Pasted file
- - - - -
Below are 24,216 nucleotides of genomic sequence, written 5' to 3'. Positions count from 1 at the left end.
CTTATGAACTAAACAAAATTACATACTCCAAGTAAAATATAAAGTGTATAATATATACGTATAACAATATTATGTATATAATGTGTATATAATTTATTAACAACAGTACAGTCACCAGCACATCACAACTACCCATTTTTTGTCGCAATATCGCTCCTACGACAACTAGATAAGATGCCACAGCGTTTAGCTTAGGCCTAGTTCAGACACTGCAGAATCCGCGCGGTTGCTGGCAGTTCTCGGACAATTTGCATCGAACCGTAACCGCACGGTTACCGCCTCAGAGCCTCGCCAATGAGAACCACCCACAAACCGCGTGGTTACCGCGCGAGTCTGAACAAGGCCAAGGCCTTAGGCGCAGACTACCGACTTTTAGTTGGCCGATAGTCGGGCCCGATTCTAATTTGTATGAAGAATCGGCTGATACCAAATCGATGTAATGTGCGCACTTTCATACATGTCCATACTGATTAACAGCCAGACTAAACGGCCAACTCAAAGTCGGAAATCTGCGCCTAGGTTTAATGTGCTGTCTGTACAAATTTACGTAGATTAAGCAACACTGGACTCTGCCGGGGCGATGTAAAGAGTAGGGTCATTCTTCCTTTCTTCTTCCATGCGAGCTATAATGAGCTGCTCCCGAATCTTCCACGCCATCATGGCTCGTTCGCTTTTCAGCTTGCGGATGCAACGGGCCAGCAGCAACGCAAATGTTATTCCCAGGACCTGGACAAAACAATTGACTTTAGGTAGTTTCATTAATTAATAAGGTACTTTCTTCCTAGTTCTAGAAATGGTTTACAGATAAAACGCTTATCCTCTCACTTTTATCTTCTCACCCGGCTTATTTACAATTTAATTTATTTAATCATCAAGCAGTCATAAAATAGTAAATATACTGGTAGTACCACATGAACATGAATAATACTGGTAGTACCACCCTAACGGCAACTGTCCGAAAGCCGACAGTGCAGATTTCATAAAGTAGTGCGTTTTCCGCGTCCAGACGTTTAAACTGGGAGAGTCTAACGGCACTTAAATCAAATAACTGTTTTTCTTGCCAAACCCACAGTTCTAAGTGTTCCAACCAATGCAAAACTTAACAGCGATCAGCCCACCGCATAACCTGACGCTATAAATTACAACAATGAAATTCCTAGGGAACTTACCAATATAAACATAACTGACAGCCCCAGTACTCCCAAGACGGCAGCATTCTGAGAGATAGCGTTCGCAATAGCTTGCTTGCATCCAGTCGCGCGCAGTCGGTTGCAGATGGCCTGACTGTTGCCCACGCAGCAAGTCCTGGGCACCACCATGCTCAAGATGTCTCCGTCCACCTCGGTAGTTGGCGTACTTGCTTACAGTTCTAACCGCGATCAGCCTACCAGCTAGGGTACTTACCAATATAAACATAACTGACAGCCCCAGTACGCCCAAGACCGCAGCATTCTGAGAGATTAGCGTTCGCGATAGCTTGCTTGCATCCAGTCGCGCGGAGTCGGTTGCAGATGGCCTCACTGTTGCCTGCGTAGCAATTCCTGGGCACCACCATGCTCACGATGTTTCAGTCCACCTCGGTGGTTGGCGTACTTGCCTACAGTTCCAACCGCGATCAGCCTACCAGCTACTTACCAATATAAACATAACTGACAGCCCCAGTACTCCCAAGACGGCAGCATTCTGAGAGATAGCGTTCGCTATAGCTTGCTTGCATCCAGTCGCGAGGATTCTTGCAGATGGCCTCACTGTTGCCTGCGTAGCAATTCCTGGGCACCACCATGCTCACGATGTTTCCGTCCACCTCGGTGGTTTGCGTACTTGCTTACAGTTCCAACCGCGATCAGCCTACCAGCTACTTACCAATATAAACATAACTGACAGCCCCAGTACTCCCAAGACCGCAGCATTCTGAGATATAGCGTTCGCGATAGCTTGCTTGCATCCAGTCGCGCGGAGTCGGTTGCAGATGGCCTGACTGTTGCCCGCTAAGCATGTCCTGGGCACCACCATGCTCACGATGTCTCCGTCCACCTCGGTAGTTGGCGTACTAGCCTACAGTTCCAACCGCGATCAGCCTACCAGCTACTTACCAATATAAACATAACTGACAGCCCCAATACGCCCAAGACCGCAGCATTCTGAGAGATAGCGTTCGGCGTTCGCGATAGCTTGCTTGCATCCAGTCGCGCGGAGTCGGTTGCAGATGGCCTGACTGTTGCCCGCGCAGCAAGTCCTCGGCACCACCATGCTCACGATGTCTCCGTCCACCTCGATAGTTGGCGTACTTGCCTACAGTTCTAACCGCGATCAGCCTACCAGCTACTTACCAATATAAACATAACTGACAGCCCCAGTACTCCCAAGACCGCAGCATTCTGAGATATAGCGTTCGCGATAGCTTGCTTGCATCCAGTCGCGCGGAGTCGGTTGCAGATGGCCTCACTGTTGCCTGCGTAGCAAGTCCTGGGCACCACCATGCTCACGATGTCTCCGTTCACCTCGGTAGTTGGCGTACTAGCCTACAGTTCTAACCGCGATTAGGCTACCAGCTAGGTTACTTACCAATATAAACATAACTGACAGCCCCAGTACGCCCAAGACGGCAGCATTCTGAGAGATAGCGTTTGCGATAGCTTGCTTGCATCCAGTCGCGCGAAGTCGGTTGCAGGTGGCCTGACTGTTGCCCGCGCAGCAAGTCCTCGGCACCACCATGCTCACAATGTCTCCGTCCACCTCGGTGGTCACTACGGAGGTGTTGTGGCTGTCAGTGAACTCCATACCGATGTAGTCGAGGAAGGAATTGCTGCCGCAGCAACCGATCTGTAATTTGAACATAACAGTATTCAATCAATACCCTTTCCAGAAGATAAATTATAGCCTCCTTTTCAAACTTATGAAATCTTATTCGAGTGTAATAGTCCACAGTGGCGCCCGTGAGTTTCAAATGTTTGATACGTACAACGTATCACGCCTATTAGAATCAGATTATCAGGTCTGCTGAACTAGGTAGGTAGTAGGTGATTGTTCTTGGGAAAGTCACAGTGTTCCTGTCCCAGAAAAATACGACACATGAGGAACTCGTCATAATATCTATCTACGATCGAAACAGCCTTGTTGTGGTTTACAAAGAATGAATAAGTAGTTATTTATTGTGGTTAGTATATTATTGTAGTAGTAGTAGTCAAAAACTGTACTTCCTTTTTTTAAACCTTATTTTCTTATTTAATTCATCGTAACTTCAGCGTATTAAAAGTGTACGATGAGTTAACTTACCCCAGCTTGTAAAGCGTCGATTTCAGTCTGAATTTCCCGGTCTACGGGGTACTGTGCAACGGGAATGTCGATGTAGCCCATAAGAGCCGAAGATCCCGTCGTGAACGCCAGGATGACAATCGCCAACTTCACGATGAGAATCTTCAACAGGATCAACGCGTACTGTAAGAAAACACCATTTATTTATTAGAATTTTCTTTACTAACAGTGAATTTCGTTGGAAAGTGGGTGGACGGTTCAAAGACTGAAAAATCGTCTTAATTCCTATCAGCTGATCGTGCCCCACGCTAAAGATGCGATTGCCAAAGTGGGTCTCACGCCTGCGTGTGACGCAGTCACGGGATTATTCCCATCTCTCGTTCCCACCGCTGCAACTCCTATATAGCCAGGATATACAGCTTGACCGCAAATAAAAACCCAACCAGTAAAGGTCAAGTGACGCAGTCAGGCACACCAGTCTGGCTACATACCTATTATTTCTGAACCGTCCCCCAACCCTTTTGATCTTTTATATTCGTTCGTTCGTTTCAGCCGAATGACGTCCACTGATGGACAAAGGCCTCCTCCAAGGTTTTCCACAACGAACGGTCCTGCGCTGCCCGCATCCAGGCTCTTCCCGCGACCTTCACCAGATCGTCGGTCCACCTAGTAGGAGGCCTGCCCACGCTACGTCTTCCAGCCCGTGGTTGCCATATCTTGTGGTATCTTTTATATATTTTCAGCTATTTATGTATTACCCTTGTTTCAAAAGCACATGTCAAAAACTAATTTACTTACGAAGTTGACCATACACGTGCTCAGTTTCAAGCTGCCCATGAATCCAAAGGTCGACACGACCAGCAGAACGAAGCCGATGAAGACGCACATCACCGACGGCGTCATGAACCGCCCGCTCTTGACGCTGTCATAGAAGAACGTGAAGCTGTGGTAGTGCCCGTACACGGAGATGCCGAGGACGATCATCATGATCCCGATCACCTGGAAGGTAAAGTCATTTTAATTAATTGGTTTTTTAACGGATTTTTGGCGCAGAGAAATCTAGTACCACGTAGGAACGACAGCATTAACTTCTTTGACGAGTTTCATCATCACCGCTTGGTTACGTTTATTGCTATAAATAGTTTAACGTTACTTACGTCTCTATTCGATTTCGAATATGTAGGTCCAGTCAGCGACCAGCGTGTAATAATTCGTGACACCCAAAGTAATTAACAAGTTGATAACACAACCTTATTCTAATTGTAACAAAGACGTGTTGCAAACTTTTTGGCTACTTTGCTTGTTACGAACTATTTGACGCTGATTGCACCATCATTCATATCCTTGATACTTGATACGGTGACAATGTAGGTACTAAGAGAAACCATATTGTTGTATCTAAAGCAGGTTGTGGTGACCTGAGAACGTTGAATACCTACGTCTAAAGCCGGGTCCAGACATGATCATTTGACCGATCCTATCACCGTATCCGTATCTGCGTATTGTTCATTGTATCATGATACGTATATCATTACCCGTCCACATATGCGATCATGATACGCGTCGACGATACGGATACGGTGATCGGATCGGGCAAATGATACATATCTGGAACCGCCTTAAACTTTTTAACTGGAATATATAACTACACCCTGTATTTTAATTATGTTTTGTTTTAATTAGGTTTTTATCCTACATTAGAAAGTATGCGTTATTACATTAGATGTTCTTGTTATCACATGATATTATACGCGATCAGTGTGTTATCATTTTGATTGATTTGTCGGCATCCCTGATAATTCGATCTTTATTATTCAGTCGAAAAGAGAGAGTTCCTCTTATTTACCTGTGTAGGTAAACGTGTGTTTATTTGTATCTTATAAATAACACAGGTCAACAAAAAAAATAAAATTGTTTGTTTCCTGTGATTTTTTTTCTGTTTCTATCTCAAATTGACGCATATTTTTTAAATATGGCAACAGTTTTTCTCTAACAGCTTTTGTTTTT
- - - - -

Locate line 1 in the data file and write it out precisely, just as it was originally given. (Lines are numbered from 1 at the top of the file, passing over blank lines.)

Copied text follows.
Below are 24,216 nucleotides of genomic sequence, written 5' to 3'. Positions count from 1 at the left end.